I had my first glimpse of the newly-redesigned Ross Animas at IFTD 2018. In my opinion, the outgoing Animas was a good-looking reel, but this new model absolutely demolishes it in the beauty department. While the elegance factor was definitely turned up several notches, everyone knows that appearance is only half of the equation. Thanks to the great folks at Ross Reels, I received one of these new Animas reels in a 5/6 size via overnight shipping just in time for a trip out west to test on trout and bass.
Line Size: 5/6
Weight: 4.43 ounces
Diameter: 3.50 inches
Width: 1.02 inches
Backing Capacity (20 pound): 100 yards with WF5F / 75 yards with WF6F
Drag: Composite/Stainless (semi-sealed)
Tested Max Drag: Approx 4.5 pounds
Easy Release Spool: Yes (pull apart)
R/L Conversion: Yes
Colors: Black or Platinum (tested)
Reel Pouch: Yes (neoprene)
Reel Price: $295.00
Ross has improved this new Animas with more structural integrity and less weight. Speaking about the weight, the old Animas 5/6 weighed 4.9 ounces while the new one checks in at 4.43 ounces—a modest change. A more drastic difference can be had with the larger 7/8 model. The old one weighed 7 ounces while the new one hits the scale at just 4.74 ounces. Regardless of the difference in heft, shaving off weight of any measure is always a good thing!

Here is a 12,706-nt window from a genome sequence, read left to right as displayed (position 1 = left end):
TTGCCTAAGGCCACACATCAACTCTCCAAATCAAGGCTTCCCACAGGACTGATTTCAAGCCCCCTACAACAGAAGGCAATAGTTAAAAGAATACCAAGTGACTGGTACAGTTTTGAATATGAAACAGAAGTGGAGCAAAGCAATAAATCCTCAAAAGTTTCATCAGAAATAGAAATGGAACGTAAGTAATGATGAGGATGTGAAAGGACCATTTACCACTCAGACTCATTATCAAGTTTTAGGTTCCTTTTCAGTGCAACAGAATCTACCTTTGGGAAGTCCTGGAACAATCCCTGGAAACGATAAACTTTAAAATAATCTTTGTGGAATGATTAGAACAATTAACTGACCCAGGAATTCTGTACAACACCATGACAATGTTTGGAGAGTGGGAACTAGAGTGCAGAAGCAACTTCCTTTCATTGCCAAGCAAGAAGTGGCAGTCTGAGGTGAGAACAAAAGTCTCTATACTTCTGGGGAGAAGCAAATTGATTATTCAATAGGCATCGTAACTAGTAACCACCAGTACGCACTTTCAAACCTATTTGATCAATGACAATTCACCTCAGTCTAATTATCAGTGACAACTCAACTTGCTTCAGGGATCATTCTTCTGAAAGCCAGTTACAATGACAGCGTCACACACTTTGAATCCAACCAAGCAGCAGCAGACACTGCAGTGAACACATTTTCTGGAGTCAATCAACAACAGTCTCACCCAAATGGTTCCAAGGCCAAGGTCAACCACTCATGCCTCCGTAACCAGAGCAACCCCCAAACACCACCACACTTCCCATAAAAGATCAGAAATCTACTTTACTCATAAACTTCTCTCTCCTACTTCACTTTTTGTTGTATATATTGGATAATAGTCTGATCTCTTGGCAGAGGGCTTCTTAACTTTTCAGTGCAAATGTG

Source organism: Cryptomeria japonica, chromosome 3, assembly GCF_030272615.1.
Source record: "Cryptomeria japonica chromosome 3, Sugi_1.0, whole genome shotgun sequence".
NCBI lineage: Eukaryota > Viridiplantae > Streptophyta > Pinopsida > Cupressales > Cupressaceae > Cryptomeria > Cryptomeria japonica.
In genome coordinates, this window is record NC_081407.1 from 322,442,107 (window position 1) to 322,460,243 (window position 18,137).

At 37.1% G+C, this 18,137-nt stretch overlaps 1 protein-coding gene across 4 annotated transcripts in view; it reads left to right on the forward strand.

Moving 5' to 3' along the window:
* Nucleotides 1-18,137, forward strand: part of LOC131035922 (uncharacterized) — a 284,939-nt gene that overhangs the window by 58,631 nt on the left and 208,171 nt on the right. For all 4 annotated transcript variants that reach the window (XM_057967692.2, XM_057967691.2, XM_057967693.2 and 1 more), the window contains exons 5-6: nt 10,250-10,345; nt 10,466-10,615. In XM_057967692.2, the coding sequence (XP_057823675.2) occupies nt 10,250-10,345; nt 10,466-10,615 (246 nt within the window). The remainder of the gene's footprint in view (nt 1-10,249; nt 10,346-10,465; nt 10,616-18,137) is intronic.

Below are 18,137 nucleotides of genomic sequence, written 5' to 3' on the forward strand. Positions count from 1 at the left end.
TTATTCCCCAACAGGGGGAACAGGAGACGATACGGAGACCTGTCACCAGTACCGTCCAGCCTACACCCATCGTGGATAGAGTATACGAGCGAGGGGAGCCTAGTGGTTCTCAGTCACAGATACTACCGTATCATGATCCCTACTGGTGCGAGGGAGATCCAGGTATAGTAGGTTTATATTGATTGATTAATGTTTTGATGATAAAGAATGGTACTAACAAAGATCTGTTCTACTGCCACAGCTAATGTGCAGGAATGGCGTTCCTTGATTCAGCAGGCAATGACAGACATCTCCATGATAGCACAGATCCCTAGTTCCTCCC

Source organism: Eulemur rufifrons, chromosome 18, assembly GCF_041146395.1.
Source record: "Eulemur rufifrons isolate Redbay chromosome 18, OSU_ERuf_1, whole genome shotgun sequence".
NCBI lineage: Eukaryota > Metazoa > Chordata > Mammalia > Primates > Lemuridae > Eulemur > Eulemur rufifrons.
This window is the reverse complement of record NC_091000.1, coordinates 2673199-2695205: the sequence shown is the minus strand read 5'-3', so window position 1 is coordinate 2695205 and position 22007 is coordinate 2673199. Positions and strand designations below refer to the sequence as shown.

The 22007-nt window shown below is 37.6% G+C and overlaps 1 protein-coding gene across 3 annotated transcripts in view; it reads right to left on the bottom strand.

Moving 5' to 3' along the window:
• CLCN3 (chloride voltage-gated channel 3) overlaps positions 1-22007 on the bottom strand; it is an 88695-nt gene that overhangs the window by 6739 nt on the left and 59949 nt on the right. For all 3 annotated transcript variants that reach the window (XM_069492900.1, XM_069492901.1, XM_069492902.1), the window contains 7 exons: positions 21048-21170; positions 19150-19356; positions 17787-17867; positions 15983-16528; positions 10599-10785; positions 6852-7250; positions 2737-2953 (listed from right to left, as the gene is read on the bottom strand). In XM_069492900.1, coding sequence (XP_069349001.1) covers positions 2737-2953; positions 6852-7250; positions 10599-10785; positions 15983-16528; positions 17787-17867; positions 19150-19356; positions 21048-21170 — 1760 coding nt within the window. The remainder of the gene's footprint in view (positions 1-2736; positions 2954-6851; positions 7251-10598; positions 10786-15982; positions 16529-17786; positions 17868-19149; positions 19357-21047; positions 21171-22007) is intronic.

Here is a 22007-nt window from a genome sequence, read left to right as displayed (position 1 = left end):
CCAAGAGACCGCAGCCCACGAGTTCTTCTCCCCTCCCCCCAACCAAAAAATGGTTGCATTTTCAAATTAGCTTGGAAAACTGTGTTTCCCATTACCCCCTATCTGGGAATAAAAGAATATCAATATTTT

The reel exhibits a very open, airy design with heavy porting in the spool, frame, and even the reel foot. Inside and out the machine work is quite clean and precise, and the addition of the Colorado mountain silhouette on the back of the frame is a really nice touch. The 5/6 reel designation is marked clearly, but it's located on the top of the reel foot which makes it impossible to see when affixed to a rod. I'd rather this marking be shown somewhere more visible for easier reference, like the top of the frame.
The performance of the Animas drag is excellent. While it's not fully sealed, the carbon/stainless system is very smooth and instills a lot of confidence. It starts up without even the slightest hint of hesitation and stays smooth no matter what the setting. During testing, I found the maximum drag to be about 4.5 pounds which is certainly adequate for this reel size.
There's a large drag knob on the back of the frame for simple drag adjustment, however it could be a little grippier for wet/slimy fingers. The drag goes from zero to full in about 1.5 turns of the knob, but the detents felt extremely soft to pretty much non-existant depending on how much the knob was turned. I'd definitely prefer a little more feel during adjustment here.
The canvas phenolic handle provides ample grip, feels good, and looks extremely cool. Cranking the reel feels solid and both incoming/outgoing clicks are modest but have a high quality sound. If you like slapping the spool to quickly pick up excess line, you'll find this reel good for it, as the spool is loose enough to spin a few times with a good smack.
All Animas reels have a maintenance-free spool release. Just pull apart the frame/spool with a firm tug—no buttons, screws, or switches to deal with.
I have no experience using the prior Animas model, but I thoroughly enjoyed fishing with the latest model. It ticks a lot of the boxes I look for in a good fly reel: lightweight, excellent performance, and high-end looks. Best of all, the price is less than I'd expect from a reel of this caliber.
While my review reveals that there's a couple little things I'd like to see change (like most reels), I'd gladly fish this reel again in a heartbeat!
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